When you’re buying and selling real estate all over the country, one issue you may eventually encounter is the fact that some states have very particular laws about who can and can’t be involved in the preparation and facilitation of a real estate transaction.
In most states around the country, real estate transactions are fairly easy to close (whether you’re closing the deal yourself or hiring a title company or escrow agency to handle it for you). However, there are a number of states (mostly on the east cost) that literally REQUIRE the involvement of an attorney to close any real estate transaction (regardless of the purchase price, property type or the parties involved).
For the average real estate investor, this isn’t a “problem” per se (after all…; who would know better about closing a deal than an attorney?), but if you’re involved specifically in the niche of land investing, this can present some issues.
When you’re pursuing vacant land properties the right way, there will be plenty of opportunities to purchase vacant lots for a VERY low price (we’re talking – less than a thousand dollars) and frankly when you’re required to enlist the help of an attorney (at well over $1,000 a pop), the cost can far outweigh the benefit, especially when the mechanics of the transaction just aren’t that complicated.
A State-by-State Guide
I’ve bought and sold land in a number of states over the years, and in the markets where I’ve worked – I’ve only encountered this obstacle on a handful of occasions.
Luckily, I was working on deals that were fairly large and complex, so the added cost of using an attorney wasn’t a show stopper for me (in fact, I was happy to pay a little extra and avoid the headache of closing these deals myself).
However, knowing that these areas would probably be cost-prohibitive on smaller deals, I definitely wouldn’t want to pursue these markets (i.e. – any of the states shaded in dark blue – below) if my sole focus was to snatch up the cheapest properties with a market value of less than $5,000 (because the attorney requirement in these states would most likely be a deal-killing obstacle with every “cheap” property I encountered).
So after years of being vaguely aware of the situation, I decided it was time to do the research, put in the legwork and create an interactive map (for you and me) with all my findings on which states DO and DON’T require an attorney to be involved in the closing of each transaction.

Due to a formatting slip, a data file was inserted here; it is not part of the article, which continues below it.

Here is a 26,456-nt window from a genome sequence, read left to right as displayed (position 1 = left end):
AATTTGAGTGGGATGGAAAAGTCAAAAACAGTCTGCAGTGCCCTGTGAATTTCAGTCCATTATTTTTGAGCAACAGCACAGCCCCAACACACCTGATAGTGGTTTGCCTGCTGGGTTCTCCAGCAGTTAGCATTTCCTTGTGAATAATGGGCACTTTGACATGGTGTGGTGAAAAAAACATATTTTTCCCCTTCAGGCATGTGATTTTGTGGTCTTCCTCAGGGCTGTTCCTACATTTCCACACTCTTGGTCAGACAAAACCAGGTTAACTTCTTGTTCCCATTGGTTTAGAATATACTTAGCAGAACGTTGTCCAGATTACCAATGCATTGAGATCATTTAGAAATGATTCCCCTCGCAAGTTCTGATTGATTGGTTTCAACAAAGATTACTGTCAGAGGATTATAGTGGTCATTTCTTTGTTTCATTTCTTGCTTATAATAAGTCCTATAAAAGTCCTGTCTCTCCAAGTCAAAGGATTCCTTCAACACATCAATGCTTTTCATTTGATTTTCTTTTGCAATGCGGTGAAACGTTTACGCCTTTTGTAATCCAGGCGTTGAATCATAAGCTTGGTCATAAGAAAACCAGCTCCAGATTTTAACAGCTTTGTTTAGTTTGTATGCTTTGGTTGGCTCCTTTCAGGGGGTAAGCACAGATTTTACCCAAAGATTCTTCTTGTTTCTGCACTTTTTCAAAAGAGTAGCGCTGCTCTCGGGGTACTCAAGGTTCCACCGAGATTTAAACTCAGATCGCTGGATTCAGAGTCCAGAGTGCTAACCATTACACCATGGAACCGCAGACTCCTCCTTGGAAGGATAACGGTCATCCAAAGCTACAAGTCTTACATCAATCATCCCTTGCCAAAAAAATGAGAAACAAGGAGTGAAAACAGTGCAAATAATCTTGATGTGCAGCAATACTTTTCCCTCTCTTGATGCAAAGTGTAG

After cross-checking several sources and calling dozens of closing offices around the country, here’s what I came up with…;
Disclaimer:The map above is a representation of the information I was able to find and interpret through many hours of research. While I believe the information is fairly reliable (and I did include links within each state, so you can click to see at least one supporting source), I cannot guarantee its complete accuracy. Many states change their laws and statutes from year to year, so be sure to verify the information above before you get too far along in the closing process in your state. I am not an attorney and this information shouldn’t be interpreted as legal advice – this map simply represents the answers I was able to compile after doing an exhaustive online search and talking with several closing agents all over the U.S.
It’s worth noting that in the states where attorneys are required to close transactions, the severity of the issue varies based on how the law is written.
For example – some states (like South Carolina and Georgia) require that an attorney be active in the entire closing process, whereas other states (like Alabama and Illinois) require that an attorney be involved only in the preparation of documents (like deeds, financing instruments and other recordable items).
Apparently, some states have decided that the mere act of putting together a deed is synonymous with “practicing law” – and since every transfer of real estate involves the preparation of a deed, these deals cannot be finalized without the involvement of an attorney on some level.
When Is It Worth The Cost?
Is the problem severe enough for you to AVOID states altogether where this attorney requirement is an issue? It all depends on the profitability of the deals you’re pursuing.
When you’re buying a property for $500 – I would find it difficult to justify paying $1,000 (2x the amount of the purchase price) just for an attorney to do the exact same thing that I’m fully capable of doing myself.
In most states, I would have the option of closing without ANY professional assistance – but in the states where an attorney is required by law, this obviously isn’t an option.
On the same coin – if I’m buying a property that could easily net me $50,000 of profit (and if those are the ONLY properties I intend to purchase), then there is no need to disqualify these “attorney only” states from my pursuits. It’s much easier to justify paying an attorney to do the work when my profit margin can easily pay for it…; but when you’re looking at smaller deals and I’m literally not allowed to close my own deal because I’m not an attorney, this can be a problem (maybe even a big enough problem to avoid doing business in some states altogether).
As I was doing the research for the map shown above – there were a few resources that were extremely helpful to me, so I wanted to give credit where credit is due:
- Sandy Gadow has a very detailed state-by-state guide that was extremely helpful in cross checking the information above.
- Amitree has an overview of the home buying process for all 50 states, which provided a good starting point indicating which states follow which process.
- James Orlando, Legislative Analyst for the Connecticut General Assembly published a detailed overview back in 2009 discussing several states that require attorney involvement for closing real estate transactions.